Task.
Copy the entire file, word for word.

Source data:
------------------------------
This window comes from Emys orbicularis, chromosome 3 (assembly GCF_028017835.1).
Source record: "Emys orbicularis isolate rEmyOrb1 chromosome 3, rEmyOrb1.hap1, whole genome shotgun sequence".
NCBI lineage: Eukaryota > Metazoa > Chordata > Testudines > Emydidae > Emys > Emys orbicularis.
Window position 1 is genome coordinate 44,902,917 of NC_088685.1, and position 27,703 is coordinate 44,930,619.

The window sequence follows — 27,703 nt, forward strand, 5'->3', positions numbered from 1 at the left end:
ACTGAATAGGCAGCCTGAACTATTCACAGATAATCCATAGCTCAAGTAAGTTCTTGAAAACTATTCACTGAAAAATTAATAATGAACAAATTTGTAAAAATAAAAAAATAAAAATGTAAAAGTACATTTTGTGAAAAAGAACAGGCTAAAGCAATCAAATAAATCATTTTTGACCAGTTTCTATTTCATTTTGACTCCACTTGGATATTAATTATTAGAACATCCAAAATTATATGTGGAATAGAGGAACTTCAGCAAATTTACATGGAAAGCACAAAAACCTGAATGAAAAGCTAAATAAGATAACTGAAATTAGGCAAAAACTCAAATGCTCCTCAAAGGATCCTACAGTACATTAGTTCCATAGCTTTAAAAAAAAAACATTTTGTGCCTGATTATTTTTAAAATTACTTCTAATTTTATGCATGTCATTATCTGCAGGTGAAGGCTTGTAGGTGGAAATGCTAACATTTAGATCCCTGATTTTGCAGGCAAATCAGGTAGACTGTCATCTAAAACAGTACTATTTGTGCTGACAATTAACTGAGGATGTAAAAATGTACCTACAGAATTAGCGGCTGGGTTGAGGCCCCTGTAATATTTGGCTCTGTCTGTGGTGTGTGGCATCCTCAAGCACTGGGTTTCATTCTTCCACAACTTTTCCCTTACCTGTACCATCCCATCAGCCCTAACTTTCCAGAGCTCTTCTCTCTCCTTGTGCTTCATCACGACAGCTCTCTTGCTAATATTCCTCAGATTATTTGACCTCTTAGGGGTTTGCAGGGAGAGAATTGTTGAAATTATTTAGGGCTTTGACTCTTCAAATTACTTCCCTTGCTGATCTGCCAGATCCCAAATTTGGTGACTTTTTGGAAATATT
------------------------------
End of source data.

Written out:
This window comes from Emys orbicularis, chromosome 3 (assembly GCF_028017835.1).
Source record: "Emys orbicularis isolate rEmyOrb1 chromosome 3, rEmyOrb1.hap1, whole genome shotgun sequence".
NCBI lineage: Eukaryota > Metazoa > Chordata > Testudines > Emydidae > Emys > Emys orbicularis.
Window position 1 is genome coordinate 44,902,917 of NC_088685.1, and position 27,703 is coordinate 44,930,619.

The window sequence follows — 27,703 nt, forward strand, 5'->3', positions numbered from 1 at the left end:
ACTGAATAGGCAGCCTGAACTATTCACAGATAATCCATAGCTCAAGTAAGTTCTTGAAAACTATTCACTGAAAAATTAATAATGAACAAATTTGTAAAAATAAAAAAATAAAAATGTAAAAGTACATTTTGTGAAAAAGAACAGGCTAAAGCAATCAAATAAATCATTTTTGACCAGTTTCTATTTCATTTTGACTCCACTTGGATATTAATTATTAGAACATCCAAAATTATATGTGGAATAGAGGAACTTCAGCAAATTTACATGGAAAGCACAAAAACCTGAATGAAAAGCTAAATAAGATAACTGAAATTAGGCAAAAACTCAAATGCTCCTCAAAGGATCCTACAGTACATTAGTTCCATAGCTTTAAAAAAAAAACATTTTGTGCCTGATTATTTTTAAAATTACTTCTAATTTTATGCATGTCATTATCTGCAGGTGAAGGCTTGTAGGTGGAAATGCTAACATTTAGATCCCTGATTTTGCAGGCAAATCAGGTAGACTGTCATCTAAAACAGTACTATTTGTGCTGACAATTAACTGAGGATGTAAAAATGTACCTACAGAATTAGCGGCTGGGTTGAGGCCCCTGTAATATTTGGCTCTGTCTGTGGTGTGTGGCATCCTCAAGCACTGGGTTTCATTCTTCCACAACTTTTCCCTTACCTGTACCATCCCATCAGCCCTAACTTTCCAGAGCTCTTCTCTCTCCTTGTGCTTCATCACGACAGCTCTCTTGCTAATATTCCTCAGATTATTTGACCTCTTAGGGGTTTGCAGGGAGAGAATTGTTGAAATTATTTAGGGCTTTGACTCTTCAAATTACTTCCCTTGCTGATCTGCCAGATCCCAAATTTGGTGACTTTTTGGAAATATT